Each channel 212 may be suitably spaced within the chase 210 such that there is a gap between each tube, wire or cable. Each channel 212 may be marked to assist with installation and coordination of the tubes, wires and/or cables installed therein. Though FIG. 6b depicts 5 individual channels 212 (all of a similar size) within the chase 210 it should be appreciated that any suitable number of channels 212 formed in any suitable respective size may be formed in the chase 210.

In according with various embodiments, an interlocking EPS plug 215 may be inserted into the chase 210. This configuration may provide compression channels 212 in the panel 150. The interlocking EPS plug 215 fits back in the chase 210 and increases the thermal efficiency by avoiding a larger thermal short. In some embodiments, the plug 215 is formed from a portion of the material removed while cutting the chase 210 from the core material. This method may both minimize waste material and ensure a tight fit in the chase 210. The plug 215 is shown with a flat or substantially rectangular cross sectional shape, however it should be appreciated that the plug 215 may be cut with surface features to substantially mirror the portion of the exterior of a tube, electrical, data, voice, and/or audio wiring desired to be retained by each channel 212. The EPS plug 215 may be cut with tabs extending from the side surface such that the extending tabs provide for a securable semi-permanent or permanent pressure fit in the chase 210. Moreover, the chase 210 may be cut with ridged sidewalls to retain a plug 215 comprising extending tabs (as shown).

The chase 210 with precision cut channels 212 may be substantially rectangular (as shown) or may be curved (not depicted). Also depicted, in FIGS. 6b-6d a multipurpose chase 210 without precision cut channels 212 may be formed in the panel in any desired axis of the panel 150. In accordance with an embodiment, this multipurpose chase 210 may be precision cut to any desired shape or diameter in the core. This chase 210 may be formed in any desired axis of the panel 150. This chase 210 may be a straight run or may be oriented in any desired direction, such as having a bend and run from horizontal to vertical. As shown, in various embodiments, the depth of the utility run (e.g. chase 210) is greater than the depth of the studs 120 in the panel 150 so as to prevent the studs 120 from impeding utility runs.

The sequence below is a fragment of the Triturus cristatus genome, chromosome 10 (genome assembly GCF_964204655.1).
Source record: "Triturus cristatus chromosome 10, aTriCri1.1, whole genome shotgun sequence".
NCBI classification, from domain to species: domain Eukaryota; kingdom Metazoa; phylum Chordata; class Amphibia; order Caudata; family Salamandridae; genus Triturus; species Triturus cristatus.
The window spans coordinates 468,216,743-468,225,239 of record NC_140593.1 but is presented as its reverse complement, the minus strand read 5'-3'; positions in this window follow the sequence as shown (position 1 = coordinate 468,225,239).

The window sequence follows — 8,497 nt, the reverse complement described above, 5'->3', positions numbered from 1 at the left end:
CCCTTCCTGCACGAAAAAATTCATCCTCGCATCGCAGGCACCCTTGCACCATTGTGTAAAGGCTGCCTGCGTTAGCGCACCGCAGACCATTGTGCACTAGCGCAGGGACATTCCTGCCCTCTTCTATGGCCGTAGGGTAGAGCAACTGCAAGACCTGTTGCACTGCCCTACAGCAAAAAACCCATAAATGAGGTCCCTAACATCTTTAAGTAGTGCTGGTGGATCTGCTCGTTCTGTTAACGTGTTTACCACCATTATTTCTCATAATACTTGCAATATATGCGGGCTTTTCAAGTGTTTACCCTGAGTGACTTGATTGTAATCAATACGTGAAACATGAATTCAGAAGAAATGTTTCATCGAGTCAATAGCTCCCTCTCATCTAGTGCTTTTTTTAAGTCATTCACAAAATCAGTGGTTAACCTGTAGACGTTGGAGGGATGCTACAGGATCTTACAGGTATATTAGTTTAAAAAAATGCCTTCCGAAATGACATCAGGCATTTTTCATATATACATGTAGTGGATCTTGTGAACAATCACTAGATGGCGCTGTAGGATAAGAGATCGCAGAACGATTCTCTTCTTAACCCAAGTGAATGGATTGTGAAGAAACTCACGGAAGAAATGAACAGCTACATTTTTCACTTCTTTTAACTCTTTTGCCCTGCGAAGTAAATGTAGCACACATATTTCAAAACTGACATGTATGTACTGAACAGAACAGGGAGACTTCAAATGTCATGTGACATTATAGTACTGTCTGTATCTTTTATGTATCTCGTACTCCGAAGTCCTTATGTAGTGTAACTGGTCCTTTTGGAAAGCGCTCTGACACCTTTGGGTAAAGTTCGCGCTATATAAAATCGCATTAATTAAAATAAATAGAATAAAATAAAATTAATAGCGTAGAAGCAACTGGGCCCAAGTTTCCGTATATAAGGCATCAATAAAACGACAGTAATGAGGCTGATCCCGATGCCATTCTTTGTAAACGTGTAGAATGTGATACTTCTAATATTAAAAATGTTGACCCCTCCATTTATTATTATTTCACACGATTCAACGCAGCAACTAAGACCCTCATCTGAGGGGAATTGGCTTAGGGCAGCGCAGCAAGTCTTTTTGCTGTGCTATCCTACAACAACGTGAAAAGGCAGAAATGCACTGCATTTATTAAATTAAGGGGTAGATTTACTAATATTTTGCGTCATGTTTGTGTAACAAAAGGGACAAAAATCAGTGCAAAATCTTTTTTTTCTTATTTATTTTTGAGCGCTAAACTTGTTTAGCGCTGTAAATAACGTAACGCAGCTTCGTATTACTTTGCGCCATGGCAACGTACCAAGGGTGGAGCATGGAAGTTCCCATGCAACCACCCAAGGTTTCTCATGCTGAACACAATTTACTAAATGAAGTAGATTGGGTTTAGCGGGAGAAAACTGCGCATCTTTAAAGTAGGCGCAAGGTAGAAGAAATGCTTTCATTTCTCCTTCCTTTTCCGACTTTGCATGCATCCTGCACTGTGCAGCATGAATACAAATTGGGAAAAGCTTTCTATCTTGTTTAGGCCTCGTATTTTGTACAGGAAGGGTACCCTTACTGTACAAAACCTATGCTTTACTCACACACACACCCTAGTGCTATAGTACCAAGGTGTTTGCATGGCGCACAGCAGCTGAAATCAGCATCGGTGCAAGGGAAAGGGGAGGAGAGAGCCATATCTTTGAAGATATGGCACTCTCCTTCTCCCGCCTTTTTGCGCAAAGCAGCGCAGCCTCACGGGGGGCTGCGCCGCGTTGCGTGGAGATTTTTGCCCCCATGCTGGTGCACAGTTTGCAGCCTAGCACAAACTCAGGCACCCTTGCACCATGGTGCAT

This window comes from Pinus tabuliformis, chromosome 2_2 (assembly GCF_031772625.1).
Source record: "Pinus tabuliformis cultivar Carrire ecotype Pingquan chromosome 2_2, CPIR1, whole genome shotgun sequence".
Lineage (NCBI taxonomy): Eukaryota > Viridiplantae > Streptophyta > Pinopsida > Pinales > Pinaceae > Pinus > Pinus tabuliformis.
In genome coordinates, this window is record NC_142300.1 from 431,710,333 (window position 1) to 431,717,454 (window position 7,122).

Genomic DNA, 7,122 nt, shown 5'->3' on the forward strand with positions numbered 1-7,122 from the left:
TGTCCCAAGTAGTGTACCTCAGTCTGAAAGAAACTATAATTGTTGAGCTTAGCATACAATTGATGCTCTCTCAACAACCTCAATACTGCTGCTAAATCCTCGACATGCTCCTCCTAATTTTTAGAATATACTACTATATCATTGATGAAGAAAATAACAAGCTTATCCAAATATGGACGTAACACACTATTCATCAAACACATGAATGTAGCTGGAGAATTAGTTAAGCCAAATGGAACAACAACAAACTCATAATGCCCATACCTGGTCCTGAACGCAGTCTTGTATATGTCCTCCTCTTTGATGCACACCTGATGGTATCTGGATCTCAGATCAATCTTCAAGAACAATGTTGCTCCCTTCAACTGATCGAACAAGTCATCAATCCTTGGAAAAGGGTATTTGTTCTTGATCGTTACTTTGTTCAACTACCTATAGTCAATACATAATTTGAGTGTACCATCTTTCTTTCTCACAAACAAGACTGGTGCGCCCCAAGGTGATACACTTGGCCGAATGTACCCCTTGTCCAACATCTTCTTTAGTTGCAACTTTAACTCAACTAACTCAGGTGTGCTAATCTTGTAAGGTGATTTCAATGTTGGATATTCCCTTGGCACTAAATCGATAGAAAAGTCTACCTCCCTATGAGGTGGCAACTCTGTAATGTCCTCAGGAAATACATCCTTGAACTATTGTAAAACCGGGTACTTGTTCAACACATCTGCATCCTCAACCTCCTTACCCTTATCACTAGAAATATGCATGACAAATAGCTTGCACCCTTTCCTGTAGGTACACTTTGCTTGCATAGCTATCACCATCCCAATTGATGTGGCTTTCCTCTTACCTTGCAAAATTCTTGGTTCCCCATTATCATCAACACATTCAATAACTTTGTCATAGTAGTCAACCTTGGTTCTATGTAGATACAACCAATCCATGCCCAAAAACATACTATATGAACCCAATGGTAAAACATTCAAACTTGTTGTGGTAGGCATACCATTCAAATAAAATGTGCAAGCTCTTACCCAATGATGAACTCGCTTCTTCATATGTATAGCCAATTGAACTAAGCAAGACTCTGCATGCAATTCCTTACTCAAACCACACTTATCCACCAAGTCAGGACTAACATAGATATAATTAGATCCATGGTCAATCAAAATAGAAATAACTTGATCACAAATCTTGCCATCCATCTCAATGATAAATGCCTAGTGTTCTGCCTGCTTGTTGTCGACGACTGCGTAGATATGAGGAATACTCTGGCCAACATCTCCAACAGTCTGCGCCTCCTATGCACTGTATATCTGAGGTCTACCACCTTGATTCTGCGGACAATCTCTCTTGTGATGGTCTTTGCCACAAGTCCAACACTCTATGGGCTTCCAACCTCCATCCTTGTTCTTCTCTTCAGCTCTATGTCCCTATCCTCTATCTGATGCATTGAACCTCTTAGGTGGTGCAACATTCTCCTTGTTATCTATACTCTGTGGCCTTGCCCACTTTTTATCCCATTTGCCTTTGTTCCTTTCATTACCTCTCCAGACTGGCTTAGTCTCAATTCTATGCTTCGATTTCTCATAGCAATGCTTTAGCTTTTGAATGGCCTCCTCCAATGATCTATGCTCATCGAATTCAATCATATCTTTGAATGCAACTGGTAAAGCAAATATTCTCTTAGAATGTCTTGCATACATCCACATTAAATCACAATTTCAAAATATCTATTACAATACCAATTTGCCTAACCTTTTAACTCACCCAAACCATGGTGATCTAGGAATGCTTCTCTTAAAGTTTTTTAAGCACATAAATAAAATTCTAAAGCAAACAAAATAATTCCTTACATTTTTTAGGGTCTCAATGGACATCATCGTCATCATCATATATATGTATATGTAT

Also, with reference to FIGS. 6a-6c, precision cut stud grooves 170, such as hot wire cuts, are depicted. In various embodiments, a hot wire cut may be made in a panel to substantially mirror the exterior surface of a stud 120, such as a "C" shaped stud 120 in either or both of the X axis (See 610) or Y axis (See 620) orientations. This hot wire cut may be made by any suitable hot wire cutting tool; however, in an embodiment that achieves the desired precision the hot wire cutting tool is a CNC foam cutting machine with which the operator employs optimal combinations of cutting parameters and methods to achieve tight tolerances around the stud 120 profile. For example, FIG. 6A illustrates a top cut away view of an exemplary wall panel comprising a formed chase (utility run) and a multipurpose chase (utility run) with studs oriented in both the X axis orientation 610 and Y axis orientation 620. FIG. 6C depicts a top cut away view of an exemplary wall panel comprising a formed chase (utility run) and a multipurpose chase (utility run) with studs oriented in the X axis orientation 610. FIG. 6B depicts a top cut away view of an exemplary wall panel comprising a formed chase (utility run) and a multipurpose chase (utility run) with studs oriented in the Y axis orientation 620.